So nice to hear others’ stories of making it to the other side. Thank you for this unexpected moment of peace and hope in a hectic day.
.-= Elisabeth´s last blog ..So much to report =-.

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gardenmama April 7, 2010 at 1:08 pm

Thank you for sharing so much of yourself in this space Erin. I just read Lisa’s post at Earth Mama speaking of similar things in this journey of life… I think you would enjoy it too.
.-= gardenmama´s last blog ...: A Simple Process :. =-.

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Tricia April 7, 2010 at 1:13 pm

So many of us live or have lived what you described there Erin. Thanks so much for sharing it and reminding me where I have been and could return to when I lose touch with what I am feeling, forget my needs and forget the feelings and needs of my husband. After nearly 19 yrs of marriage and 15 raising children I’m FINALLY at peace with the grown-up thing. Took awhile, but I wouldn’t have it any other way :-)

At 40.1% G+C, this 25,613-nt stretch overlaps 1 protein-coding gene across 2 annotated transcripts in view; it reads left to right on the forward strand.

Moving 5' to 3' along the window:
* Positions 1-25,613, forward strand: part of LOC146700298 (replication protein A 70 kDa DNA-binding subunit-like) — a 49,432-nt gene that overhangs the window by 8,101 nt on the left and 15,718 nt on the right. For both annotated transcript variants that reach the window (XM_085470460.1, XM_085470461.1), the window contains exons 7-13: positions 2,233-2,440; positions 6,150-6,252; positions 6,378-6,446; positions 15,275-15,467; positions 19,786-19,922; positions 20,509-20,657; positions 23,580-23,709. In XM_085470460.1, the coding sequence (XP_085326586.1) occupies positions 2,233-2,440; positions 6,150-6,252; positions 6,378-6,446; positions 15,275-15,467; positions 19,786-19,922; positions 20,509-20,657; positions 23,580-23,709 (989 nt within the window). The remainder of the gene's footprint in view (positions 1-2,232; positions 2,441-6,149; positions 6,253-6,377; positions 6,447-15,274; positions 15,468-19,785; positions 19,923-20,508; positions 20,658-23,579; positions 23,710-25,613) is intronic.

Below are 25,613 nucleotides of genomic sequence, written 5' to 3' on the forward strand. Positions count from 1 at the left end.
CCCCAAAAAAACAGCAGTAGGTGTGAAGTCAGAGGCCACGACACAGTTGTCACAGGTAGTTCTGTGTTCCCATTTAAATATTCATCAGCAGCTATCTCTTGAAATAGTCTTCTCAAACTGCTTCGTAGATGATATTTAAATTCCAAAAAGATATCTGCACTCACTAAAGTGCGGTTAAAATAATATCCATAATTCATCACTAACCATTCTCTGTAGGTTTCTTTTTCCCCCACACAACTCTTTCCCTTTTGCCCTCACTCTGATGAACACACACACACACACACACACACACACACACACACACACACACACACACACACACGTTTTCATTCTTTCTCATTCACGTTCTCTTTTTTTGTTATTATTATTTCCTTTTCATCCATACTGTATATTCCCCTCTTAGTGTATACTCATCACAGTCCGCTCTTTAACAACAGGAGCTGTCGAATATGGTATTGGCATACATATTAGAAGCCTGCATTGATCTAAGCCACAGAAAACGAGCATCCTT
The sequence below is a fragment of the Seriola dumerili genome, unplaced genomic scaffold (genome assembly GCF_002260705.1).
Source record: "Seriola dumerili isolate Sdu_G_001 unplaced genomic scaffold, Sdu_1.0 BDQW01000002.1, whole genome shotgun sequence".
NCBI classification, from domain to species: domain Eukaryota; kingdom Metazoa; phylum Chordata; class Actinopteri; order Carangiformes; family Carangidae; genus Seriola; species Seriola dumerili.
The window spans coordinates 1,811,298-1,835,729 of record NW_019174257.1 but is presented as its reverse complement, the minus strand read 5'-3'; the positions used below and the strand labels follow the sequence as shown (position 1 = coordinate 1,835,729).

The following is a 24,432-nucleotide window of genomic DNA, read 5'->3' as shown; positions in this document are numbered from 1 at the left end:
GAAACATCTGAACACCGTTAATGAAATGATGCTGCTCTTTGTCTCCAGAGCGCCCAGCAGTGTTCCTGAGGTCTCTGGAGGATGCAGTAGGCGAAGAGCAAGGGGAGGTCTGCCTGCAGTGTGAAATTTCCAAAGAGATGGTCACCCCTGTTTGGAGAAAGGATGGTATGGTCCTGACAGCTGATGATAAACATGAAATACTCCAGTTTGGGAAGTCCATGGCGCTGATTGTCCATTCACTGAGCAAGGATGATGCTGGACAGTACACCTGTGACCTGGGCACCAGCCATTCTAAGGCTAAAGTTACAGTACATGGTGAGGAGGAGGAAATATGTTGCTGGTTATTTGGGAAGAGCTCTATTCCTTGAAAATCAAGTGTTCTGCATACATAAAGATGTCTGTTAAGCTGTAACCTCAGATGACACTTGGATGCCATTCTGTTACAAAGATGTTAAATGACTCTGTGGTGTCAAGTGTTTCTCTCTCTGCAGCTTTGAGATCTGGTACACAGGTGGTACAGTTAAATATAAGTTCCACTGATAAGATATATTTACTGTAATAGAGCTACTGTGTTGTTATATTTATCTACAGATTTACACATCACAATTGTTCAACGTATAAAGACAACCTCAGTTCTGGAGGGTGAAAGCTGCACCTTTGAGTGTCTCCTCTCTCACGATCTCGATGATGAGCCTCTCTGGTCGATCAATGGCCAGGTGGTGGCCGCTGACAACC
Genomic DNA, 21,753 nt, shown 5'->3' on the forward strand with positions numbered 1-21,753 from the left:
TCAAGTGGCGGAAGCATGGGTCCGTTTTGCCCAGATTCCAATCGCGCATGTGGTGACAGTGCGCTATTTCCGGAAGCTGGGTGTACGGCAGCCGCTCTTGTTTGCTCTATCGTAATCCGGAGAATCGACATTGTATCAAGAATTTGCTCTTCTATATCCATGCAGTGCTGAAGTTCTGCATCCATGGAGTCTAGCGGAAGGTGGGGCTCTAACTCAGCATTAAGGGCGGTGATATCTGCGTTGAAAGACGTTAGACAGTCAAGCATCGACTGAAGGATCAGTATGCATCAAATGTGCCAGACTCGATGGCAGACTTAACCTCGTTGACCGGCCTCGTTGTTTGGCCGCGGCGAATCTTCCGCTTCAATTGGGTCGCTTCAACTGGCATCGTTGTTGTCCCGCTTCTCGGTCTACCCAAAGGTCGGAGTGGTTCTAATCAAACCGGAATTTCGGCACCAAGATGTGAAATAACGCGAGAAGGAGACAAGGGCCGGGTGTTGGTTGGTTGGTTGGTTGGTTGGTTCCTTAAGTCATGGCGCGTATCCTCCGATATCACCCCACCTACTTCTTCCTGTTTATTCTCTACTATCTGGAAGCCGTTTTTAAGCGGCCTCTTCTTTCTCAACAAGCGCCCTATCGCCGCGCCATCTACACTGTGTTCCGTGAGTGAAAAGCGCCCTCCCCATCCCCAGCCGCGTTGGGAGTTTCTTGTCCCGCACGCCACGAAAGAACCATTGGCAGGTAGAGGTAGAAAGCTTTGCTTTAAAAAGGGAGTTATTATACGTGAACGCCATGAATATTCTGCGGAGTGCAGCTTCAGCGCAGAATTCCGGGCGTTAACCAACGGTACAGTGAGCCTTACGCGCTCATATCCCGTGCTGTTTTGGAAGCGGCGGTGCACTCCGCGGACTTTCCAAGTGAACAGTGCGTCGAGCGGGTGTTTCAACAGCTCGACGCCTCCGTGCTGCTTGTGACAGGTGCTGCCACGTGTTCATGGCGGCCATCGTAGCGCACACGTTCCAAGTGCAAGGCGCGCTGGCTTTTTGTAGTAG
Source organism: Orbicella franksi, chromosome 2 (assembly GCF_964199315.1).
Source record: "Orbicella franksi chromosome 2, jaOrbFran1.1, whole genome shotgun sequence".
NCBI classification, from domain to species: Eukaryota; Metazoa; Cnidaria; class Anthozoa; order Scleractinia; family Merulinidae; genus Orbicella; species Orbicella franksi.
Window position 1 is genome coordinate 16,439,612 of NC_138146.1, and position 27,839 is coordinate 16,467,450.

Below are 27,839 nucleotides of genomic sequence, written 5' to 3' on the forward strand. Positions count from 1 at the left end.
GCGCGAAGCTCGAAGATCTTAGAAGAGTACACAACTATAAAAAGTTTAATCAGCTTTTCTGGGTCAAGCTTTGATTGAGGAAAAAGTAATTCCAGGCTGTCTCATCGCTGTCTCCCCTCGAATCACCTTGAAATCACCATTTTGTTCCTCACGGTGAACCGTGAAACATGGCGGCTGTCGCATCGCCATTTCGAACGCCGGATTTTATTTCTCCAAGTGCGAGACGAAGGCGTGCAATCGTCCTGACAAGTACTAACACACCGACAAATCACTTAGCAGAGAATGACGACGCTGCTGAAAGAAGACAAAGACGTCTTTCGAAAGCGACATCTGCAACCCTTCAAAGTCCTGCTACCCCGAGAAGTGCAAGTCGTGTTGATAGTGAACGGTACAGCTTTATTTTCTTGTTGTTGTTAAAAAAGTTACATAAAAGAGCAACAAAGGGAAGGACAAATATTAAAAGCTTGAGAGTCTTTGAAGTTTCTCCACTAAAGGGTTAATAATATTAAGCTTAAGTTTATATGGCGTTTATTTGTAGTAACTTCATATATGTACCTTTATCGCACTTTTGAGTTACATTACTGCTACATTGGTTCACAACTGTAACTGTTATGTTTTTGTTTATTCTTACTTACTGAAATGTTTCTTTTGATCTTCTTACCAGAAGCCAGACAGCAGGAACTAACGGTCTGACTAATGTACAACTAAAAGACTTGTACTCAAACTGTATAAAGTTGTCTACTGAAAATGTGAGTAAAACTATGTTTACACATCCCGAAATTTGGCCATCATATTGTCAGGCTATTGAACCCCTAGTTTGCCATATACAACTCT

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Irene April 7, 2010 at 2:37 pm

Erin,

That was beautiful –so true and real! I was really choked up after reading it. Something any couple can relate to at various stages in their relationship. Thank you for sharing this! I’ve shared this with a few people already!

Love,
Irene

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Luciana April 7, 2010 at 3:19 pm

Lovely to read your post, Erin. It all sounds so familiar. I’m glad you and John were able to re-connect with each other beyond the strains of family life. Thanks for sharing with such honesty.
.-= Luciana´s last blog ..Just practising =-.

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6512 and growing April 7, 2010 at 4:02 pm

Erin, your honesty is a balm. Thank you so much for your well written words. Sometimes, when my husband and I get a short date together, we just look at each other like “oh it’s you!” I love that you and John gave yourselves time to drink wine and catch up. It’s amazing how, when the deep love is there, it doesn’t take much to reconnect.
Brava to you!
.-= 6512 and growing´s last blog ..April wind =-.

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lily boot April 7, 2010 at 7:45 pm